It’s ultimately a trade off and ideally you design systems where ground potential is equalised and return currents never travel across the shield, but in cases where this isn’t possible like most single ended circuits it is far more preferable to have an antenna going back towards the transmitting device than it is to have a ground loop. It’s quite application specific.

    • tekkieneet says:

      They tends to wire 2 ribbon cables, one from side A and one from Side B
      in those risers. The PCIe pinout if you look at Side A or B has 1 or 2
      grounds on both sides of a differential pair to isolate them from other
      signals. This arrangement is pretty good for signal integrity.

      The ground as a shielding effect for capacitively coupled noise and the
      extra separation to reduce magnetically couple noise. The ground signals
      also work as return path should there be some slight mismatch in the
      differential drivers.

      Twist pairs are used when you want external noise coupled to both wires
      in a more or less equal manner. Due to the grounding arrangement, that’s
      not a big issue.

      The part that ribbon cables isn’t spec for high frequency and more so
      for the Chinese cables. Who knows what attenuation/impedance
      characteristic looks like over the frequncy. But hey it is less than
      $10.

      • Joel Severin says:

        (To be honest, I wouldn’t even dream of this being possibe after reading some of the PCIe-spec. I mean, even… look att the requirements for PCBs… But I guess the free space around the cabes is the thing that makes this work.)

        One thing I don’t understan is why ground would work good as an “insulator”… I would understand it, if it was connected only in one end. But if it is on both ends, wouldn’t it let through a current of (sum of all incoming current)/(number of return ground wires)? Let’s take an example of an on-board GPU fan, it would draw current from the +5v in the cable and then return current through all ground wires, probably in an equal fashion as all wires have roughly the same resistance.

        I’m a beginner in electronics, so I could be wrong anywhere and everywhere ;)

        • pcf11 says:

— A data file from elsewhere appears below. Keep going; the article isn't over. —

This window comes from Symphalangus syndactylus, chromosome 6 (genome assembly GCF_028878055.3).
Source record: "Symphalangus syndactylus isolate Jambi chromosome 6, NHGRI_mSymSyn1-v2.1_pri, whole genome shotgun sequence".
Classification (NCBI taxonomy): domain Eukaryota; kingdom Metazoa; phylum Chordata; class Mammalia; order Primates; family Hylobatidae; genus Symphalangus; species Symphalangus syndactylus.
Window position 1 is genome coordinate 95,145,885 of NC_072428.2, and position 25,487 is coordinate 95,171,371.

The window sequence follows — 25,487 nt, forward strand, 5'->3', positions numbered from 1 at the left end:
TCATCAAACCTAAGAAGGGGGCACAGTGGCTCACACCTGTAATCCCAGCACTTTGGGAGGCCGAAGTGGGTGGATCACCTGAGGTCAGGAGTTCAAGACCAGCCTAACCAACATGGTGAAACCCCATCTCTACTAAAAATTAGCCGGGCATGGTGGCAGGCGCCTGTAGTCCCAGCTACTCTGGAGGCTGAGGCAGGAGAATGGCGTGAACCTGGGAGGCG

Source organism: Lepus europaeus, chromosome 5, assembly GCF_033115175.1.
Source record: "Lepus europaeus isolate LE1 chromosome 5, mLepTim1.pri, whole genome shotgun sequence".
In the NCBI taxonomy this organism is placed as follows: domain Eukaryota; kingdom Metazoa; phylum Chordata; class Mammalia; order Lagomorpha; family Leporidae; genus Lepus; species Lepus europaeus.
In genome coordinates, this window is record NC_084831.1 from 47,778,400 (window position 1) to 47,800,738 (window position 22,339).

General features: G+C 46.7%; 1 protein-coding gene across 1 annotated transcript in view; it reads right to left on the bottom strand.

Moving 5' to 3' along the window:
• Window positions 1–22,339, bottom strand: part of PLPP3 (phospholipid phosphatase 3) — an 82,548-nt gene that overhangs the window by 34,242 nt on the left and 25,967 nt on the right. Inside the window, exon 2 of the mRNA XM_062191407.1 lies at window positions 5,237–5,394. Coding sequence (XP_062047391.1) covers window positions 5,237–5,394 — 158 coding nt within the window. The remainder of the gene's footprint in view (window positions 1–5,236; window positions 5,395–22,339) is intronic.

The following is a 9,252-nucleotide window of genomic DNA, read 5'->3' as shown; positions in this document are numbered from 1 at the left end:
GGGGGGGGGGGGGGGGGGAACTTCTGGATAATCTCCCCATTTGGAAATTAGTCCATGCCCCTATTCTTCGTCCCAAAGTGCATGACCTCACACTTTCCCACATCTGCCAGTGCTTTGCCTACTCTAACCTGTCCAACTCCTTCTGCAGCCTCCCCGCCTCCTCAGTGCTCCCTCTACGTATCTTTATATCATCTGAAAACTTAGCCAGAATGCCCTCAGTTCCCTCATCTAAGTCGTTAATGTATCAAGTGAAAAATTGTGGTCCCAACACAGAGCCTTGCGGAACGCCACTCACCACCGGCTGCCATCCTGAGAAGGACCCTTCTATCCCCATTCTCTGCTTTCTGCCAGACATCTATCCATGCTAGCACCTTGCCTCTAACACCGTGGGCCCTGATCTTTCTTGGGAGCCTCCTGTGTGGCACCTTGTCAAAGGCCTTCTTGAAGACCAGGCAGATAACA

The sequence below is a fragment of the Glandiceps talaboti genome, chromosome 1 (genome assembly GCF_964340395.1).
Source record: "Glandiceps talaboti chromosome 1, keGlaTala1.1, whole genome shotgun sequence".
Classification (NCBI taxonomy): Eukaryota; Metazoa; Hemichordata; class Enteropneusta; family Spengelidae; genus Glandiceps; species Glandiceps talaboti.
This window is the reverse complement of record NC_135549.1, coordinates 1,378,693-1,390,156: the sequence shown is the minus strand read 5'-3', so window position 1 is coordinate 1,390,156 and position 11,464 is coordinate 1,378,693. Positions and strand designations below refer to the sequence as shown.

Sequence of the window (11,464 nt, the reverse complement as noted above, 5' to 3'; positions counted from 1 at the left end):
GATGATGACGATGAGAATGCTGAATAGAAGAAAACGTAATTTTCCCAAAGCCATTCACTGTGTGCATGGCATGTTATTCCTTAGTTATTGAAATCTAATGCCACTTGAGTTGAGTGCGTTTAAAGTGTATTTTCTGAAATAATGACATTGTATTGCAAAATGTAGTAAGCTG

Did you see isolate and read insulate? The author maybe should have used the word shield. As grounds used to block interference are usually called shields. Either that or I’m seeing things.

          • Joel Severin says:

            Hmm, I didn’t even know there was a difference between isolate and insulate (in Swedish, which I’m natively speaking, they mean the same). What I really meant was “something between that will block interference”.

        • tekkieneet says:

          It is a matter of geometry, if your interference is from a far distance
          relative to the separation between a diff pair, even on a flat cable the
          distance from it hence (magnetic) coupling would be more or less the
          same.

          DC current would be distributed based on the DC resistance while AC
          (high frequency) current by the impedances. Roughly speaking the
          “shortest” path would have lower inductance and carry more of the
          current.

          • ChopSueyAR says:

            “Roughly speaking the “shortest” path would have lower inductance and carry more of the
            current.”

            Can you break this down/explain this further (Pretend I’m in 4th grade)?

          • tekkieneet says:

            Essentially, the larger the current loop (from the signal and its return
            path), the higher the inductance there is. So AC current tries to flow to
            minimize this.

            e.g. If you have a signal and ground right next to each other on a
            ribbon cable and some other grounds further away. The “shortest” path
            for the return current would be the ground wire right next to it as the
            return current would flow in an opposite direction canceling some of
            the inductance.

            The actual math/physic is 1st years University level stuff and covered again in 2nd years.